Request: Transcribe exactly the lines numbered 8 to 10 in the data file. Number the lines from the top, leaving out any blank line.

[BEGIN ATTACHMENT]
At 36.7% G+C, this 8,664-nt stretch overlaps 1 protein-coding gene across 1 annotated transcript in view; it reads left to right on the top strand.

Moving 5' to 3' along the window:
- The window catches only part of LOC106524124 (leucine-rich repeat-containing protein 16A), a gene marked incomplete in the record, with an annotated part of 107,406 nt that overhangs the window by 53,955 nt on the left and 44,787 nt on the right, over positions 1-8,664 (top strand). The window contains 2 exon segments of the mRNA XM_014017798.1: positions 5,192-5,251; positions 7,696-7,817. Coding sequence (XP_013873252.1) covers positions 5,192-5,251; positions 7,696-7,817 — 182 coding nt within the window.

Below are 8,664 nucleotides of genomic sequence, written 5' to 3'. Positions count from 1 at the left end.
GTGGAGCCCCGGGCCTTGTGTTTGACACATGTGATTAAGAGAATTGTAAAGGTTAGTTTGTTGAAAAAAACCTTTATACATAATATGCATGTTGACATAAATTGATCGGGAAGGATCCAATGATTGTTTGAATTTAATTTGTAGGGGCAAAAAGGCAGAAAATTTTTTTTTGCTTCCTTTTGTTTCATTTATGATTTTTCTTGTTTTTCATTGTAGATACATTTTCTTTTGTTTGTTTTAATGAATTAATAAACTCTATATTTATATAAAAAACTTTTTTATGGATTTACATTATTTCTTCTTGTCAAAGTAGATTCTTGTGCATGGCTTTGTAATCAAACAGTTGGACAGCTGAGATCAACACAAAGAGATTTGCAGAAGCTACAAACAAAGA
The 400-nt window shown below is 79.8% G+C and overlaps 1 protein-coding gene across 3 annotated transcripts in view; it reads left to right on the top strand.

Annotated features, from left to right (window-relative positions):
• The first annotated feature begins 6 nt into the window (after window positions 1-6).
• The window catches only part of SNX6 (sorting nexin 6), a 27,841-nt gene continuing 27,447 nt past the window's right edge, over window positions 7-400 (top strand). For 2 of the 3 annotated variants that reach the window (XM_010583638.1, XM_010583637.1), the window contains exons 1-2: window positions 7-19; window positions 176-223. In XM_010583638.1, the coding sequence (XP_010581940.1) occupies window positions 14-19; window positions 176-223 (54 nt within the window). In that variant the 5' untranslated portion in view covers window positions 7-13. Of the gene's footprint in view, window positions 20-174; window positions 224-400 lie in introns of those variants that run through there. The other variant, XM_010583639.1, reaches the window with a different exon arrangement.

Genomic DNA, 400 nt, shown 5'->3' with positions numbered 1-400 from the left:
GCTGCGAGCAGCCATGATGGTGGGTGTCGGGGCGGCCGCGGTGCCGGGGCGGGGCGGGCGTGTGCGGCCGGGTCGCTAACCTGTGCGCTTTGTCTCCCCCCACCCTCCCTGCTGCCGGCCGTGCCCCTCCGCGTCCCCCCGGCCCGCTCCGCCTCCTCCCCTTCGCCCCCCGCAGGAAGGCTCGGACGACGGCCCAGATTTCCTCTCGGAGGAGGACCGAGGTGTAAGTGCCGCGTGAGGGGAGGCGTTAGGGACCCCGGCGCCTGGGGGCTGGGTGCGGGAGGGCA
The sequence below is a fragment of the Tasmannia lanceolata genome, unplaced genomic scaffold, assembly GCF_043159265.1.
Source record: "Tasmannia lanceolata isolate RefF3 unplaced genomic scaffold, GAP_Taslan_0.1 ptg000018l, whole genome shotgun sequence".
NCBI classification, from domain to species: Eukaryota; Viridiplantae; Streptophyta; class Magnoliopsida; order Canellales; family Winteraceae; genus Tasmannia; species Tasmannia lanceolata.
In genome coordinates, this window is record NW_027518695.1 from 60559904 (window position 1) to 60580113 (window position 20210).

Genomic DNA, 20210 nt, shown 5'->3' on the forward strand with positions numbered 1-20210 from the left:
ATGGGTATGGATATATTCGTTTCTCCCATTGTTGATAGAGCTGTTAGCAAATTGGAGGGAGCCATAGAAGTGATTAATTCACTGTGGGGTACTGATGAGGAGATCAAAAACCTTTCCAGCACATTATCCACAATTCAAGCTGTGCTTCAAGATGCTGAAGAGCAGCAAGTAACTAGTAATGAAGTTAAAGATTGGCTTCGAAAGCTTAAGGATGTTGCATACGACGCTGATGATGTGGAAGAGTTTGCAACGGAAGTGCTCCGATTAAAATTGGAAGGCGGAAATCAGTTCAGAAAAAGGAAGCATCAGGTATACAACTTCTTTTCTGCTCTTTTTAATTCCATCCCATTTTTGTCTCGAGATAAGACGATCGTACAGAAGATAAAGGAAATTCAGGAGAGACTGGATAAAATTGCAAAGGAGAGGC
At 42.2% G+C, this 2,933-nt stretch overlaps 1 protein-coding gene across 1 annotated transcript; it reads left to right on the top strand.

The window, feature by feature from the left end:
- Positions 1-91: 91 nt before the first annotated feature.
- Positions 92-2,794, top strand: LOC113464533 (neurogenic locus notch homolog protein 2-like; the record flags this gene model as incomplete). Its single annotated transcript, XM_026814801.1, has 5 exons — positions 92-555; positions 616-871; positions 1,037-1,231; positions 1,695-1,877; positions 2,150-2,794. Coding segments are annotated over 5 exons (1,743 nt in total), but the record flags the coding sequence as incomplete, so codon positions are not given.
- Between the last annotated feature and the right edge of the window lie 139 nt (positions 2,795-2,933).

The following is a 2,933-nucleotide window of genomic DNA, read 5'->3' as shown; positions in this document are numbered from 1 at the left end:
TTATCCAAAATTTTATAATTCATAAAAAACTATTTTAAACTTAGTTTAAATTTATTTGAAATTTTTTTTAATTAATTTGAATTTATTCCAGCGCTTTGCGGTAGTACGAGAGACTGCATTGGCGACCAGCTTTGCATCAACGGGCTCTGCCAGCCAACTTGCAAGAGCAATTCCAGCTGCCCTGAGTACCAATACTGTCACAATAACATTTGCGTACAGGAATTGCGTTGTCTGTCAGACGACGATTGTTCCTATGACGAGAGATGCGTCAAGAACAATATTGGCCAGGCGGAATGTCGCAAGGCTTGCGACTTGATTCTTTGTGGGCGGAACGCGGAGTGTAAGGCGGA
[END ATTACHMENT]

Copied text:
• The first annotated feature begins 6 nt into the window (after window positions 1-6).
• The window catches only part of SNX6 (sorting nexin 6), a 27,841-nt gene continuing 27,447 nt past the window's right edge, over window positions 7-400 (top strand). For 2 of the 3 annotated variants that reach the window (XM_010583638.1, XM_010583637.1), the window contains exons 1-2: window positions 7-19; window positions 176-223. In XM_010583638.1, the coding sequence (XP_010581940.1) occupies window positions 14-19; window positions 176-223 (54 nt within the window). In that variant the 5' untranslated portion in view covers window positions 7-13. Of the gene's footprint in view, window positions 20-174; window positions 224-400 lie in introns of those variants that run through there. The other variant, XM_010583639.1, reaches the window with a different exon arrangement.

Genomic DNA, 400 nt, shown 5'->3' with positions numbered 1-400 from the left: